State ranks 9th nationally for industry’s economic impact
GRAND RAPIDS — As the craft beer industry continues to grow, it’s contributing to more economic activity in Michigan, both within the sector and its expanding supply chain.
Michigan ranks ninth nationally with $2.09 billion in total economic impact for the craft beer sector in 2016, according to new statistics released by the Brewers Association, the Boulder, Colo.-based trade association for independent craft breweries. The sector’s overall economic impact in the state grew 13 percent from 2014, the last year the association updated its statistics.
Last year also marked the first time the impact from Michigan’s craft brewing industry cracked the $2 billion mark, a level that adds to the growing sector’s relevance in the state’s economy, according to brewery executives.
“I’ve been screaming for attention for 20 years, but no one listened to me for 15 years. Only in the last five years has anyone actually considered it (the craft brewing industry) something significant,” said Jason Spaulding, cofounder of Grand Rapids-based Brewery Vivant. “Politicians pay attention and it’s the job creation and the tourism part that I think is huge.”
Scott Newman-Bale, a partner at Bellaire-based Short’s Brewing Co., agrees that the industry’s impact helps keep craft breweries in the conversation in Lansing.
The sector’s growth also gives the state some cover, in that agencies and politicians can hold up the industry’s success as proof of the state’s positive business climate, he said.
“People like to be … in the same discussion as craft breweries because we’re very engaging to the public,” Newman-Bale said. “And I can go to the legislators and be like, ‘You know what, I don’t have any money but what I can do is put you in front of the people who you want to be in front of anyway. Isn’t that what you need the money for in the first place?’”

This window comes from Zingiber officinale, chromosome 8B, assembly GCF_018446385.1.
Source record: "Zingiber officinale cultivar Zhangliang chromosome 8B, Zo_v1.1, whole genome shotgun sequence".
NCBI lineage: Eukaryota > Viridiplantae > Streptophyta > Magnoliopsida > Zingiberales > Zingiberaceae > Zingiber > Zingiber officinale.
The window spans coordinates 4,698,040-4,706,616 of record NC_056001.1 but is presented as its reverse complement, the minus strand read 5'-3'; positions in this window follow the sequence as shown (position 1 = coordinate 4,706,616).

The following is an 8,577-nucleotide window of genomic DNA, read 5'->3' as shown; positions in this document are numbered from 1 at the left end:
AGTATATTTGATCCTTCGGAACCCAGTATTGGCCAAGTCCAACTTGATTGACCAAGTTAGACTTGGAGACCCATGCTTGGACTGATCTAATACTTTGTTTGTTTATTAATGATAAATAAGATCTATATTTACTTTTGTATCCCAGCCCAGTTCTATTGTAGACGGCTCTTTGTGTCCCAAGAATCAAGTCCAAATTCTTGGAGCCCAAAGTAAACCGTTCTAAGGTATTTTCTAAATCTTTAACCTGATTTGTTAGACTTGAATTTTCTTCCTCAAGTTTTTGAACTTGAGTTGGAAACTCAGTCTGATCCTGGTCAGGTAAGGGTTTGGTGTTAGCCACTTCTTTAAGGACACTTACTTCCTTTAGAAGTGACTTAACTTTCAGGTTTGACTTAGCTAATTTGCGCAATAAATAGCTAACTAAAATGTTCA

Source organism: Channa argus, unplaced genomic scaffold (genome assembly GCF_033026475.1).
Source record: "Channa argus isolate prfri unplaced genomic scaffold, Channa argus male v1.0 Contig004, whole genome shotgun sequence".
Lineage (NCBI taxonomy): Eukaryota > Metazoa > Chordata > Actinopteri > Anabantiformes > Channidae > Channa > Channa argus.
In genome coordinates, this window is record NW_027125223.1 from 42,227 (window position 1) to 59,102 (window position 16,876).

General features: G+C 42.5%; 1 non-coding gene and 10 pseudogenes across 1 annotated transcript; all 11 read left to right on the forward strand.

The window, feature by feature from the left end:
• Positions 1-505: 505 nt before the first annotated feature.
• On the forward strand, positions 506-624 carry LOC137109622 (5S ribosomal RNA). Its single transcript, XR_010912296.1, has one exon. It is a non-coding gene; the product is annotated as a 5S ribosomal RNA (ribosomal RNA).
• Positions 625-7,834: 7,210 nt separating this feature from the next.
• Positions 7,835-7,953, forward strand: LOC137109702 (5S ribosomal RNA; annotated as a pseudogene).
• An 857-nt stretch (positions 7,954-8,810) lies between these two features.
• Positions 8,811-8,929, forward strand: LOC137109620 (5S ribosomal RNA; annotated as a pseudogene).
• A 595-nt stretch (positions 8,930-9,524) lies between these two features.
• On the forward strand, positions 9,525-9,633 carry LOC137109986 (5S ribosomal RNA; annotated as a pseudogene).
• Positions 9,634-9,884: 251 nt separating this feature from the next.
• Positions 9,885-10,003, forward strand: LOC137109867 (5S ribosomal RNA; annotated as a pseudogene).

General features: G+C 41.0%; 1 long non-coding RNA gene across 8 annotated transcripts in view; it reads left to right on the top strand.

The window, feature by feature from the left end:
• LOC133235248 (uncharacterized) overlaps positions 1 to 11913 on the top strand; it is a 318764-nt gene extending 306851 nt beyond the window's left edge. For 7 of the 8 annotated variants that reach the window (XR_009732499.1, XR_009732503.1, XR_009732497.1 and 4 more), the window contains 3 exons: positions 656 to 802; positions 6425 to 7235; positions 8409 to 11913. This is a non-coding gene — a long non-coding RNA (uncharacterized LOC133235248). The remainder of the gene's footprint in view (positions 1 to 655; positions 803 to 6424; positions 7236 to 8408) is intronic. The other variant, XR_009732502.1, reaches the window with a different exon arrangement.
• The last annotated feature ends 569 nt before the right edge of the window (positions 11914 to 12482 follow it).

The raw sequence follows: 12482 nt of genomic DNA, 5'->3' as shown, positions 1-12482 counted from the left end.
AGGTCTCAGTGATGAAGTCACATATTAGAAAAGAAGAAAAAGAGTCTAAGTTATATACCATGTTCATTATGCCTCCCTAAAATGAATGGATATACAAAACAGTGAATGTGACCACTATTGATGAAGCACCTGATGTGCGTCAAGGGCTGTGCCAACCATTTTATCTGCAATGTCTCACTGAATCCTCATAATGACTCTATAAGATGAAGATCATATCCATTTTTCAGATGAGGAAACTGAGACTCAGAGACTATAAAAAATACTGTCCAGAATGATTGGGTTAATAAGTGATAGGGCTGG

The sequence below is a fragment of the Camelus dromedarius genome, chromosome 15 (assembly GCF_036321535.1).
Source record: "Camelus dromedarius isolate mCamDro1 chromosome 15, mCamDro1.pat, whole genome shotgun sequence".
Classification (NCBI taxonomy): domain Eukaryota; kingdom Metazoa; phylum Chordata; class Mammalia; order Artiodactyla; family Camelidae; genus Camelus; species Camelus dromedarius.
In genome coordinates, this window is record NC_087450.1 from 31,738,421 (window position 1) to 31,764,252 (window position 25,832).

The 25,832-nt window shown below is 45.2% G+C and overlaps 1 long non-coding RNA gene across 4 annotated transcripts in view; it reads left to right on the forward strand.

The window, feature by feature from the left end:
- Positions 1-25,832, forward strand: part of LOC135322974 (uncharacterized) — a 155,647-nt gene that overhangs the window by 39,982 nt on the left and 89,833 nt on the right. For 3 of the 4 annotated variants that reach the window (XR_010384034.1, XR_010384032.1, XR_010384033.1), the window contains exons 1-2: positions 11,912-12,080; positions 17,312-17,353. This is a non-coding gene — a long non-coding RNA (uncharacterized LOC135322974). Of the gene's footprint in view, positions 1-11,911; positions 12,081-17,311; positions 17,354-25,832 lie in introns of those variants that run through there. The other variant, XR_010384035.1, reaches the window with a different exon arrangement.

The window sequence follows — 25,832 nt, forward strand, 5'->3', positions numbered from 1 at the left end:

Since the industry has benefited from tax breaks and various state economic incentives, its growth also helps the state demonstrate that its tools are working as expected, he said.
“I think (the increasing economic impact) is definitely very important for the future of the industry because no industry is the darling child forever,” Newman-Bale said. “And obviously it’s the darling child because it has great promise. I think it continues our clout by showing that the trust that was put in us to begin with is still paying off.”
While the craft brewing industry is dominated by small players in the state and nationally, the sector’s overall growth and highly competitive nature has driven companies to become more sophisticated on the business side as well.
Breweries that distribute their beers widely outside of their own taprooms have had to add sales and marketing staff to get in front of retailers, bars and restaurants in order to compete for the ever-cramped shelf space and for tap handles.
At the same time, breweries have to add more staff in the brewing operations, particularly for more advanced positions like lab technicians who help ensure the products going out the door meet rigid quality standards, Spaulding said.
“It’s just getting more advanced and I think it’s probably because the beer market’s advancing,” he said. “They’re bringing experts in from the outside, so I think it’s just as the breweries are growing, they’re creating more high-paying jobs as they get more sophisticated. It’s just creating more sophisticated infrastructure.”